It was announced today that in the UK we are approaching “full employment.” which seems to be great news although it might result in inflation.
The Bank of England’s Deputy Governor said:
“We are over time seeing a situation where there are recruitment difficulties in many parts of the country, employers are having to bid up wages,”
“I do think that the labour market will start to tighten over the coming months.”
It must follow that with suitably skilled employees being in demand that there is the possibility that employment disputes will increase as employees feel that they are not getting a good enough deal in their current workplace and can easily move elsewhere? There is less of a risk to employees in raising issues that they would otherwise put up with than if there was a shortage of jobs.
Employers may however be more willing to try to keep employees happy rather than having any disputes or losing a valuable employee and having to spend time and money recruiting from a shrinking labour pool. Moreover, does the availability of other employment mean that employees are able to mitigate their losses more easily and will be less inclined to make employment claims?
In any event, it would be interesting to compare the statistics for employment claims in times of full employment with those when there is a jobs shortage. Whether or not claims rise, it is always worth considering mediation when a dispute arises.
People often associate workplace mediation with large businesses such as those pictured above, but there are a large number of micro employers with 10 employees or less.
We are members of the Federation of Small Businesses and well aware of the problems caused by workplace disputes.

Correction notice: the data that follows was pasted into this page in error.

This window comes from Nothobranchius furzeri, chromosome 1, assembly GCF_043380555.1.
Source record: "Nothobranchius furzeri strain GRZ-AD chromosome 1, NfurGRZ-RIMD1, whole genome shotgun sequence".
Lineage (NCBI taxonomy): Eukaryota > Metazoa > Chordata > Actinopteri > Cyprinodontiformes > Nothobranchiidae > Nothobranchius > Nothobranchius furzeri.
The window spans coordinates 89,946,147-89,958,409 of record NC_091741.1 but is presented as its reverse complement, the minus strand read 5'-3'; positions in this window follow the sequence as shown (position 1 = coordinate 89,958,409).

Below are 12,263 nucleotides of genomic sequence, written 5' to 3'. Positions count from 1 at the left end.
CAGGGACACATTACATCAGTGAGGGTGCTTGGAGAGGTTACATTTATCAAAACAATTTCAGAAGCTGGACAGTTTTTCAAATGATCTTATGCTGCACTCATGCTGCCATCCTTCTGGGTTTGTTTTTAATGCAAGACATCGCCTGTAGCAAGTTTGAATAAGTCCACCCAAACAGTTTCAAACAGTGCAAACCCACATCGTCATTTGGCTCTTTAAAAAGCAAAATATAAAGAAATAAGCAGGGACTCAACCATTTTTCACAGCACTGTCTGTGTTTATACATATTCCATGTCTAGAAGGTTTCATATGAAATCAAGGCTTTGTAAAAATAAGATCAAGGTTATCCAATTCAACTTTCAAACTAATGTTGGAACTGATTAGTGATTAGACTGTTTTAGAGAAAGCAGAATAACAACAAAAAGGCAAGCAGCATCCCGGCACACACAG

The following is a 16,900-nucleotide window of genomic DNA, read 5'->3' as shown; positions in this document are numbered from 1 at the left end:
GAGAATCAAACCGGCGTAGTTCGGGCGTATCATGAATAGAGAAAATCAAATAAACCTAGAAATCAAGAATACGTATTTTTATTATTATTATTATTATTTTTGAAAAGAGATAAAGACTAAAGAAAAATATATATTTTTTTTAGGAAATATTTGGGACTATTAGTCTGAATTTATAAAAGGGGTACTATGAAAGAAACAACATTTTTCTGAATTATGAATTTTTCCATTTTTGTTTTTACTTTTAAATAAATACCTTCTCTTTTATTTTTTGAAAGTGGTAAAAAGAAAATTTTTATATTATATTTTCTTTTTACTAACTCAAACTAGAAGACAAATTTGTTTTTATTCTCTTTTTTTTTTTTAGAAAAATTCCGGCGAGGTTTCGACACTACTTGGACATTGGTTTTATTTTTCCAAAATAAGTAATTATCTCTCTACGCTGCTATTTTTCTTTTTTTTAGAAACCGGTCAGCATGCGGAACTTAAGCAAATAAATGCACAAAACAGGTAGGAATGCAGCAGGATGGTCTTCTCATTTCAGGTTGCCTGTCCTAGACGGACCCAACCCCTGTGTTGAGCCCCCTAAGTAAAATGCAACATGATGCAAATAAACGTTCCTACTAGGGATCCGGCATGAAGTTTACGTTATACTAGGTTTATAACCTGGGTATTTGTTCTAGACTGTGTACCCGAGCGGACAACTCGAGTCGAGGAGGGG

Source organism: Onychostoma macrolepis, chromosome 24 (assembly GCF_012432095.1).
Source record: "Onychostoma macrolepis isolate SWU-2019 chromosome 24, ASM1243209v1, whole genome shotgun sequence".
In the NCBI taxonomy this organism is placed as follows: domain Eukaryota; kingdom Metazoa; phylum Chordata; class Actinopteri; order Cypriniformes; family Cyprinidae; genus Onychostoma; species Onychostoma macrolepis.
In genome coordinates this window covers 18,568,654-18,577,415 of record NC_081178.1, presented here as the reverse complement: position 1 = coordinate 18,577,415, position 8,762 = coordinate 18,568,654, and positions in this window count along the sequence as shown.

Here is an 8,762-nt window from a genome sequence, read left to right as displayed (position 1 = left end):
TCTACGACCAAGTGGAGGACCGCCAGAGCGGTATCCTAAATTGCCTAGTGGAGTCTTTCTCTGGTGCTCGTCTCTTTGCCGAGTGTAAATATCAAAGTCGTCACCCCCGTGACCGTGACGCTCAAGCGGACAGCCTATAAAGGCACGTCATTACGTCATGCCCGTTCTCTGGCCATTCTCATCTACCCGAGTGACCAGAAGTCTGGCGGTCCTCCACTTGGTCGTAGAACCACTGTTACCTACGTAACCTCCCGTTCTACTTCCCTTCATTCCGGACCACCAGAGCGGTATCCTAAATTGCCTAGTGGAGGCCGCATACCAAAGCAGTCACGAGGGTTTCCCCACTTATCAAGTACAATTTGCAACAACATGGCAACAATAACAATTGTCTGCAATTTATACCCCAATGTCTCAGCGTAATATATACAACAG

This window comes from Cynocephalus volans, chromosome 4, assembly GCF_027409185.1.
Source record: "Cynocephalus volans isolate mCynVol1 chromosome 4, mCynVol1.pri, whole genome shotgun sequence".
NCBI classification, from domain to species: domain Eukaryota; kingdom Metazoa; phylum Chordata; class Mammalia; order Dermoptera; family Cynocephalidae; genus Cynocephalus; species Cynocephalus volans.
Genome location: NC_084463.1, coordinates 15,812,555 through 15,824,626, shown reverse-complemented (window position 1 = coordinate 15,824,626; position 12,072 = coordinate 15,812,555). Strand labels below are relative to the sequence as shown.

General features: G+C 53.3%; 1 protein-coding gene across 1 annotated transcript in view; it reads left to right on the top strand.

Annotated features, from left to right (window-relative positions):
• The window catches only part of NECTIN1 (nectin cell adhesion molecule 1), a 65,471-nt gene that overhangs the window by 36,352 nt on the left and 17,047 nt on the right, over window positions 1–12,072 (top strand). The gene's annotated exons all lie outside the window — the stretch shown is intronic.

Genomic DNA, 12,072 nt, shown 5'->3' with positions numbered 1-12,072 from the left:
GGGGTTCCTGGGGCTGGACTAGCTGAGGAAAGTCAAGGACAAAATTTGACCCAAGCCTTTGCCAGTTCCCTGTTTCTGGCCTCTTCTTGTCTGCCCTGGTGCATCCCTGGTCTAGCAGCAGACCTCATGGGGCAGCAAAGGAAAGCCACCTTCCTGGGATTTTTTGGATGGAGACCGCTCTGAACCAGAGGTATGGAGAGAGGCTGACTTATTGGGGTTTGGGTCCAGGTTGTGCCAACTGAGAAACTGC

The usual definition of small and medium sized enterprises (SMEs) is any business with fewer than 250 employees. There were 5.2 million SMEs in the UK in 2014, which was over 99% of all business.
There were 5.0 million micro-businesses in the UK in 2014, accounting for 96% of all businesses. The vast majority of businesses in the UK employ fewer than 10 people.
In 2013, there were 4.9 million businesses in the UK, over 99% of which were small and medium enterprises. Small and medium enterprises employed 14,424,000 people in the UK in 2013.
In many ways the relationship between small businesses and employees is a more personal and mutually dependent one and a dispute can be very damaging for both parties. An employer with one member of staff may be very reliant on that person to continue their business.
It is often believed that Workplace mediation can only be effective when undertaken by large organisations, but this is not the case, as mediation can be just as effective if undertaken by SMEs. Some may argue that SMEs are in a better position to resolve issues through mediation because of the mutually dependent relationship as mentioned previously. Take for example the highly publicised dispute between Nigella Lawson and her personal assistants, Francesca and Elisabetta ‘Lisa’ Grillo. The press is full of disputes regarding nannies and personal assistants and such disputes can be damaging to both parties’ reputations.
As with other relationships in life, a problem aired and shared is a problem potentially solved, rather than being blown out of all proportion.
Often a third party mediator can be of assistance in trying to help to resolve the issue informally. This can result in a “win win” situation if the employment relationship can be preserved, enabling the employee to carry on in employment and helping the employers carry on with their working lives as well.Disclaimer: The information and any commentary on the law contained in this article is for information purposes only. No responsibility for the accuracy and correctness of the information and commentary or for any consequences of relying on it, is assumed by the author. The information and commentary does not, and is not intended to amount to legal advice to any person on a specific case or matter. The article was written on the date shown and may not represent the law as it stands subsequently. For the avoidance of doubt, the views in this article are personal to the author and not attributable to any other individual or organisation.